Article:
Good Read - Investment Banks Should Be More Like Supermarkets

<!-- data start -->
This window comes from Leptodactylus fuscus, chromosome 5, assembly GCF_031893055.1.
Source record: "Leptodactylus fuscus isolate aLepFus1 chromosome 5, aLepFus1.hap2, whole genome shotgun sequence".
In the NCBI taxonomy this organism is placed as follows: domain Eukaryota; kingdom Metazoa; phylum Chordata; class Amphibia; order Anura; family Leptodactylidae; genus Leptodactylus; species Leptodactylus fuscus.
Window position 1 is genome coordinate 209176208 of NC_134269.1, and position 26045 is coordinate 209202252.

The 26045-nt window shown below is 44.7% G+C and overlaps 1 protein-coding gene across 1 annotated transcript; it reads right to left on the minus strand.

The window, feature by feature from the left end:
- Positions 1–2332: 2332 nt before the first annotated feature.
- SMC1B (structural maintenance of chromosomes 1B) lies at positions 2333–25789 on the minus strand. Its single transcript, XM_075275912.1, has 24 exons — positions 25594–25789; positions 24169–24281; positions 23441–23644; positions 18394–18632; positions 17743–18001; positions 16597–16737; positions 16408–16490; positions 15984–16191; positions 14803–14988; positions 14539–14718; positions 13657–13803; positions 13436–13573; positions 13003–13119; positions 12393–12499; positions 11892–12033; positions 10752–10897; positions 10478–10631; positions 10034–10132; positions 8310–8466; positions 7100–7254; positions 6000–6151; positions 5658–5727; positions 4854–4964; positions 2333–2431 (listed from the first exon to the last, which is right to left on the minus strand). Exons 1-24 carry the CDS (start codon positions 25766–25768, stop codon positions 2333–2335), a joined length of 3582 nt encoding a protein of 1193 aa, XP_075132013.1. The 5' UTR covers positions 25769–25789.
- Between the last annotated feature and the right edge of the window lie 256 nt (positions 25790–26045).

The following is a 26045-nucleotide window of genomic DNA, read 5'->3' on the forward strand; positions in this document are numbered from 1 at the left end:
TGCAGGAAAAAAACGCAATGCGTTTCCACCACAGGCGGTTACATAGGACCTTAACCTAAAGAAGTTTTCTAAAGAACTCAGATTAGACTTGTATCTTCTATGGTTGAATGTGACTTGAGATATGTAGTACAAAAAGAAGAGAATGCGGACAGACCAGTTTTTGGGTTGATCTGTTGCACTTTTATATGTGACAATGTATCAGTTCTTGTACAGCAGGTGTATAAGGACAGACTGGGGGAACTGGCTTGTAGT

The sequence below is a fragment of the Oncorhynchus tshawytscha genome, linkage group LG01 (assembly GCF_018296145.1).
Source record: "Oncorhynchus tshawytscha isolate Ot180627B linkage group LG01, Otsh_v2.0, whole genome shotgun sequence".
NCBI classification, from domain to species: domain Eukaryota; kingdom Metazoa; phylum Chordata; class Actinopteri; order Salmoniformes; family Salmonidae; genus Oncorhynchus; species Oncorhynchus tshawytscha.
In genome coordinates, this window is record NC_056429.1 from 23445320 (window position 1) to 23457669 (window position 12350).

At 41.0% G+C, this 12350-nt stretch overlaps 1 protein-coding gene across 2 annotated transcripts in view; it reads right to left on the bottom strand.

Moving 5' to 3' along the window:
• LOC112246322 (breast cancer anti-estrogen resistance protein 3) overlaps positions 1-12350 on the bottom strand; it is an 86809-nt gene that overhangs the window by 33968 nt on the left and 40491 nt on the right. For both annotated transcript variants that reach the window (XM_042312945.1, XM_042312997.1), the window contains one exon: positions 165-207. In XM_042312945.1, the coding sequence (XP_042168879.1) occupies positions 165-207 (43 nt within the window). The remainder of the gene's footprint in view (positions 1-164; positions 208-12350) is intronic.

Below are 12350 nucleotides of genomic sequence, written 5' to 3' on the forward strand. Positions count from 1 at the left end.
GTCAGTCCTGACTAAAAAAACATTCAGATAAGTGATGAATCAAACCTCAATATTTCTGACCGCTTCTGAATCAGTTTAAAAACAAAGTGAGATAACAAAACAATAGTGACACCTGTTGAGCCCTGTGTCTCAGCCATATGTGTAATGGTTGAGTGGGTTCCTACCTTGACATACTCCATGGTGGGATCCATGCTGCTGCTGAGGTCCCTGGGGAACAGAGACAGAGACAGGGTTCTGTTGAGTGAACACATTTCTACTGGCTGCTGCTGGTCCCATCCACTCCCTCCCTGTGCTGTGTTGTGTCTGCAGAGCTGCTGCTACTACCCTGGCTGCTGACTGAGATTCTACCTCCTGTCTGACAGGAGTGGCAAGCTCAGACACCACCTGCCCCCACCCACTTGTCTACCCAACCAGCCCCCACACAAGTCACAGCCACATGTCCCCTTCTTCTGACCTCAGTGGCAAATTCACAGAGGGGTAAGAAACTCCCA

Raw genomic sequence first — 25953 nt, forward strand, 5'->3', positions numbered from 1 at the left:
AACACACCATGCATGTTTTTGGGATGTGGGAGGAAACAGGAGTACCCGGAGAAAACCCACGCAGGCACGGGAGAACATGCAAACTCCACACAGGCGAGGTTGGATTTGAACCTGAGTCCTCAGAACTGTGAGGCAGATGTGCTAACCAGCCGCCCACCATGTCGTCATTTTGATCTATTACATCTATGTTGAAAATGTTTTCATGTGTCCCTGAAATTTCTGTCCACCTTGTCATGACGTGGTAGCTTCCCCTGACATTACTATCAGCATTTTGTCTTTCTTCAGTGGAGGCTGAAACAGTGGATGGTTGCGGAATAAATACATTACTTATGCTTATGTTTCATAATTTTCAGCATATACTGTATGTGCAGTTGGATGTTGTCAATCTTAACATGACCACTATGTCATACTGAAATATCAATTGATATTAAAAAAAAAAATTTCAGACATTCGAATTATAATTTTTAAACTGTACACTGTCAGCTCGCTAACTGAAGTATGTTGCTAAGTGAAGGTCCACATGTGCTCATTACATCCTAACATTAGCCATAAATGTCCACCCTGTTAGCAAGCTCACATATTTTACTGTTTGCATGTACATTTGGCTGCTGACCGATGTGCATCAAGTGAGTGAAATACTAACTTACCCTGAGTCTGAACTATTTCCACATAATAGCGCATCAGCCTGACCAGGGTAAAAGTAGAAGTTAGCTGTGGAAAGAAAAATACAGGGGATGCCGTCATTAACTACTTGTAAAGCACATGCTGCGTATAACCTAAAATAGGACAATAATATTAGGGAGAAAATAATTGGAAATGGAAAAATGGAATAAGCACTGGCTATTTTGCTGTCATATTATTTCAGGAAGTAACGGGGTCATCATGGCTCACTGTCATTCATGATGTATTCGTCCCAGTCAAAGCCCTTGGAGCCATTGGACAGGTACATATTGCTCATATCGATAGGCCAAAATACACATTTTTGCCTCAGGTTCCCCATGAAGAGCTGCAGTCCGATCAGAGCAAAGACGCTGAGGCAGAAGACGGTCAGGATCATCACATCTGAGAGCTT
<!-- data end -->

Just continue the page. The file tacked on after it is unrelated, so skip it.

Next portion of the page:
Investment Banks Should Be More Like Supermarkets: Matthew Lynn Commentary by Matthew Lynn Sept. 17 (Bloomberg) – Venerable, old investment banks are going into the history books. Lehman Brothers Holdings Inc. has filed for bankruptcy. Merrill Lynch & Co. has agreed to be bought by Bank of America Corp. at a knock-down price. Bear Stearns Cos. has already been rescued by JPMorgan Chase & Co. In Europe, UBS AG limps from one crisis to the next, while Commerzbank AG may end up shutting down the Dresdner Kleinwort unit it acquired as part of the purchase of Dresdner Bank AG. After the financial carnage of the past year, it is now clear that the investment-banking industry will have to change fundamentally. The easy-money days are well and truly over. The business will need to be rebuilt from the bottom up. From now on, bankers must get used to something workers in other industries have had to live with for a decade or more: living on a tight budget and continually cutting costs. There will still be investment banking after the credit crunch is long forgotten. Capital will always need to be shuffled around the world, and that is what banks do. Yet the culture of excess will have to be dumped. And the first bank that realizes that, and manages to make it work, will be the winner. For the past decade, investment banking has lived inside a bubble of extravagance. Massive bonuses were paid, regardless of merit. The fanciest real estate was rented. Everyone traveled first-class. Client expenses were lavish. Head-hunters were used to fill even routine vacancies. The trainees got paid more than mid-level executives in other jobs. Even the secretaries got two or three times the market rate for comparable positions. Dinner Bills One vignette from what now seems like a distant age illustrates the point. In 2001, Credit Suisse Group AG told its staff to limit the bill for dinners to a mere $10,000 when they celebrated deals. Maybe nobody realized that was a lot more than some people earned over several months. It certainly suggests an organization where cost control wasn’t featuring on the agenda. Anyone familiar with the way the financial markets operate could reel off a dozen similar examples. There are already signs of change. Citigroup Inc. last month told its bankers that color photocopying is banned except for presentations to clients. Blackberry usage is to be reviewed. Maybe they will soon start switching off the lights before they leave the office, too. Other banks are quietly doing the same thing. Deutsche Bank AG is cutting back on taxis, the Independent newspaper said in April. Merrill Lynch & Co., before it agreed to be bought, said it was restricting the use of private jets, the Financial Times reported in July. McKinsey Report It’s not as if there wasn’t massive scope for cost-saving. ``Certain investment banks appear to have become bloated during the good times,’’ consulting firm McKinsey & Co. said in a recent report. That’s putting it mildly. McKinsey estimated that some of the big banks could save as much as $2 billion without even firing staff. That’s a lot of money that could be put straight on the bottom line without much effort. One way would be to stop hiring consultants, although McKinsey didn’t mention that. More significantly, the banks will have to import some of the basic management skills that have been standard in just about every other industry for a decade or more. In the manufacturing, retailing and leisure businesses, executives routinely examine how they can trim costs. Maximum Value They don’t just cut back on taxi bills, or put a padlock on the stationery store. They take apart each task and ask whether it can be done cheaper – or gotten rid of entirely. They lower employment costs and fine-tune contracts to make sure the company gets maximum value for money. And they don’t spend any more on their premises than is necessary for the company to survive. It isn’t going to be easy for investment bankers to get their heads around that task. The executives in charge think the cost of doing business is about as important as who supplies the flowers for the lobby. While so much easy money flowed through the industry, they didn’t need to think otherwise. Spending is easier than saving, and it’s more fun as well. It now seems likely the financial markets will be tough for the foreseeable future. Once the dust has settled, there will still be an investment-banking industry, yet it will have to be as lean as a carmaker or a supermarket chain. It’s time they woke up to that reality. (Matthew Lynn is a Bloomberg News columnist. The opinions expressed are his own.)